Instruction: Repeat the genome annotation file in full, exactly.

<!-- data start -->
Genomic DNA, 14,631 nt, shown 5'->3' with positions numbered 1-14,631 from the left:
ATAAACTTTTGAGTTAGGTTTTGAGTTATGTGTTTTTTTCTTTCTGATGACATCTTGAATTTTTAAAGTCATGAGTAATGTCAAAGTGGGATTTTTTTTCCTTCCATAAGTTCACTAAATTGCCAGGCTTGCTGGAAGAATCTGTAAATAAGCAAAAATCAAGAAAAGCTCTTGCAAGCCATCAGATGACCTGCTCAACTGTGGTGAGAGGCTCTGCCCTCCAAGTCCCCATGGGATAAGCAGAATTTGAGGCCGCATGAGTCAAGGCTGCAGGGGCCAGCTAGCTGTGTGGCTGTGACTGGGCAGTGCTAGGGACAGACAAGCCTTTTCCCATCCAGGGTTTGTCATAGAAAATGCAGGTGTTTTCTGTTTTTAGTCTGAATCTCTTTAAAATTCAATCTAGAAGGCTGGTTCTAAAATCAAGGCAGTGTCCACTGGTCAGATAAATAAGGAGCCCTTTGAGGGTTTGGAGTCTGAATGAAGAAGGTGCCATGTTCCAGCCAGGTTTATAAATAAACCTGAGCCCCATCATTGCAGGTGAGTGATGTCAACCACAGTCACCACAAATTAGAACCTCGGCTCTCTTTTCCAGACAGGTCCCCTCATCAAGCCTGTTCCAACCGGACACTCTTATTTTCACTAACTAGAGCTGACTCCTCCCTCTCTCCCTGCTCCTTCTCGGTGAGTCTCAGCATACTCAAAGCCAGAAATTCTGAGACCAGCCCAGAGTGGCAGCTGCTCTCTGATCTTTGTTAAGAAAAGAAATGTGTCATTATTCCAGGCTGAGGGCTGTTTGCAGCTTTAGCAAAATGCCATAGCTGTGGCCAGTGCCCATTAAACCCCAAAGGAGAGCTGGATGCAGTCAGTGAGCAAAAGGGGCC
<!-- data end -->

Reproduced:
Genomic DNA, 14,631 nt, shown 5'->3' with positions numbered 1-14,631 from the left:
ATAAACTTTTGAGTTAGGTTTTGAGTTATGTGTTTTTTTCTTTCTGATGACATCTTGAATTTTTAAAGTCATGAGTAATGTCAAAGTGGGATTTTTTTTCCTTCCATAAGTTCACTAAATTGCCAGGCTTGCTGGAAGAATCTGTAAATAAGCAAAAATCAAGAAAAGCTCTTGCAAGCCATCAGATGACCTGCTCAACTGTGGTGAGAGGCTCTGCCCTCCAAGTCCCCATGGGATAAGCAGAATTTGAGGCCGCATGAGTCAAGGCTGCAGGGGCCAGCTAGCTGTGTGGCTGTGACTGGGCAGTGCTAGGGACAGACAAGCCTTTTCCCATCCAGGGTTTGTCATAGAAAATGCAGGTGTTTTCTGTTTTTAGTCTGAATCTCTTTAAAATTCAATCTAGAAGGCTGGTTCTAAAATCAAGGCAGTGTCCACTGGTCAGATAAATAAGGAGCCCTTTGAGGGTTTGGAGTCTGAATGAAGAAGGTGCCATGTTCCAGCCAGGTTTATAAATAAACCTGAGCCCCATCATTGCAGGTGAGTGATGTCAACCACAGTCACCACAAATTAGAACCTCGGCTCTCTTTTCCAGACAGGTCCCCTCATCAAGCCTGTTCCAACCGGACACTCTTATTTTCACTAACTAGAGCTGACTCCTCCCTCTCTCCCTGCTCCTTCTCGGTGAGTCTCAGCATACTCAAAGCCAGAAATTCTGAGACCAGCCCAGAGTGGCAGCTGCTCTCTGATCTTTGTTAAGAAAAGAAATGTGTCATTATTCCAGGCTGAGGGCTGTTTGCAGCTTTAGCAAAATGCCATAGCTGTGGCCAGTGCCCATTAAACCCCAAAGGAGAGCTGGATGCAGTCAGTGAGCAAAAGGGGCC